My maternal grandfather was a farmer—the kind with calloused hands who depended on the land for a living. With apologies to Clark, the romance of raising chickens would have been lost on him. Housing them in the yard of a townhouse in metro D.C.? Crazy.

In his autobiography, Mostly on the Edge, Karl Hess denounced the excesses of “self-reliant independence, of decentralism carried to any extreme,” calling it “an idealized form of hermitism.” He reprinted a letter he wrote to Jeffrey Hart in July 1990:

This letter, an apology, is long overdue even though possibly beyond your caring or memory. Nonetheless, I beg your patience and your attention to it.

Some years ago, when I spoke at Dartmouth, you and I got into a crazy sort of shouting match over the division of labor. We exchanged rather acrid letters on the subject also.

In that exchange, I shortly came to realize, you were absolutely correct and I was absolutely trendy, ideological, and wrong…

The center of our small storm in the lecture hall was your insistence that you would prefer not to go to the trouble of learning how to and then making your carbon-composite tennis racket.

My position, being mind-tossed by visions of people, in their own communities, being able to do everything, was that you not only could but should make your own tennis racket.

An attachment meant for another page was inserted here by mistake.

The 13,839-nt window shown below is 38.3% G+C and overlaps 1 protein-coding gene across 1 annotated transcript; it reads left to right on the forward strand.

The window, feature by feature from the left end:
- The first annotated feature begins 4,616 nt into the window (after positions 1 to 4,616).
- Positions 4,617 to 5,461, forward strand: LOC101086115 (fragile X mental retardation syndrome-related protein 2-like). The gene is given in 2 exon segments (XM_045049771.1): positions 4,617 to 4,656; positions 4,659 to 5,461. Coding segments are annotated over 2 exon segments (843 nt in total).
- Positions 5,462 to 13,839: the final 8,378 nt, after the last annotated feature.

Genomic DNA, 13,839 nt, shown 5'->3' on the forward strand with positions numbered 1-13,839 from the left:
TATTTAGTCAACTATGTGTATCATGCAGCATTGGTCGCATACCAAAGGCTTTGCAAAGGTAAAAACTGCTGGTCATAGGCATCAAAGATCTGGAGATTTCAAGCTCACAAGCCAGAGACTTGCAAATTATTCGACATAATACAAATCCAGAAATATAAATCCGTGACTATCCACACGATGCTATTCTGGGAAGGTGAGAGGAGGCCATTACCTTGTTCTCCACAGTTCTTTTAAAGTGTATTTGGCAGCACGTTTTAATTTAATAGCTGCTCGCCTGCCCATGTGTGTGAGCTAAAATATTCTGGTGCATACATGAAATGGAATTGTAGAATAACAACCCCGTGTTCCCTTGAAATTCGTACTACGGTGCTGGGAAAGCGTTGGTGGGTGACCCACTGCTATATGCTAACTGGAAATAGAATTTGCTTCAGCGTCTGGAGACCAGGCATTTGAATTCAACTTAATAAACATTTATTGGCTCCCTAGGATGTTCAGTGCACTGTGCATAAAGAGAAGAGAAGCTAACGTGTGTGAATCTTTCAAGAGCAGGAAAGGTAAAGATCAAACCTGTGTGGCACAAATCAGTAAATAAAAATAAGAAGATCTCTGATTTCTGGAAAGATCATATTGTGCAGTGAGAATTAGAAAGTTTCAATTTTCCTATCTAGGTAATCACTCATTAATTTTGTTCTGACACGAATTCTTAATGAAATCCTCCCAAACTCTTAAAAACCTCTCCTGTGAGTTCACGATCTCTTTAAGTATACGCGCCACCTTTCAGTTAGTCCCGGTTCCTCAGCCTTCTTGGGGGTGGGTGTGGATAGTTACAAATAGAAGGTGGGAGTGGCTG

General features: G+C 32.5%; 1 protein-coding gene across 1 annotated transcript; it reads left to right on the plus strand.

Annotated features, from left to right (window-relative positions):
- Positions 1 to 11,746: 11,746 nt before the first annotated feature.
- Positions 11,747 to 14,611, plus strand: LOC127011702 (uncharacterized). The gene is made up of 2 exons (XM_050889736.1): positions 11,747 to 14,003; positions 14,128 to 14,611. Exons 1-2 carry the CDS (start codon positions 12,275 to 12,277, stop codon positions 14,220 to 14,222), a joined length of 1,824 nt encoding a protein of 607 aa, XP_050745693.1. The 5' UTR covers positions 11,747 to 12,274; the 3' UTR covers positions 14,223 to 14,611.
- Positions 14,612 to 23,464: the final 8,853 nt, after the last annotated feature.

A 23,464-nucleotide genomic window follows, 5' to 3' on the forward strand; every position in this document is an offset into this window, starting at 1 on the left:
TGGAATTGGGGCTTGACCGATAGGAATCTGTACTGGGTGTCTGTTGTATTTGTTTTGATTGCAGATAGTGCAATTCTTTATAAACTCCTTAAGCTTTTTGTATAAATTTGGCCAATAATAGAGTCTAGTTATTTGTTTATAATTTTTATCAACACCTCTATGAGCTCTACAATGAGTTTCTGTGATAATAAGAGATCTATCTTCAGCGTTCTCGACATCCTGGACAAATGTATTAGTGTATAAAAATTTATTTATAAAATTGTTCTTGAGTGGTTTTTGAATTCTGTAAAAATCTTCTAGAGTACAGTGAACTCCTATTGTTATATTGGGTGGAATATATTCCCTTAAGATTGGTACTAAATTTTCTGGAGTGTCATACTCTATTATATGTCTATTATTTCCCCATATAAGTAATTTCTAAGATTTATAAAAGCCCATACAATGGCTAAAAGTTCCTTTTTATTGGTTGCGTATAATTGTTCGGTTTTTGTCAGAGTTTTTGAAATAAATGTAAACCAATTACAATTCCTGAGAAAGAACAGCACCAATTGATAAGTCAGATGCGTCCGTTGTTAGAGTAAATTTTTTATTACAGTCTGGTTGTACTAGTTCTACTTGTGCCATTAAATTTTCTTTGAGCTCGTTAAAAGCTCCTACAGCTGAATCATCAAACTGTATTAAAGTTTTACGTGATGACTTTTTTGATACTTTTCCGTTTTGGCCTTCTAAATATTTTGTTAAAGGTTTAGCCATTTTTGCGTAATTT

As with many wholly ideological exercises, I did not care to grasp the essential fact of the matter which was that I couldn’t make the tennis racket either. Moreover, being a welder at that time, I soon realized that I could not generate my own acetylene or oxygen in sufficient quantities to be significant for my work. Still, I must admit, as an ideologue, that I resisted the realization as much as possible…

When my aorta did burst, requiring an entire squad of surgeons and attendants to remove my heart and re-line and stitch up the offending artery, I had nearly terminal proof that the division of labor is one of the most sensible arrangements humans have contrived.

I now have a more Jeffersonian approach to the matter. I would like to be able to do everything. I try to do what I can but I more sensibly now reserve my strength and time for things I do better than growing vegetables or making your tennis racket…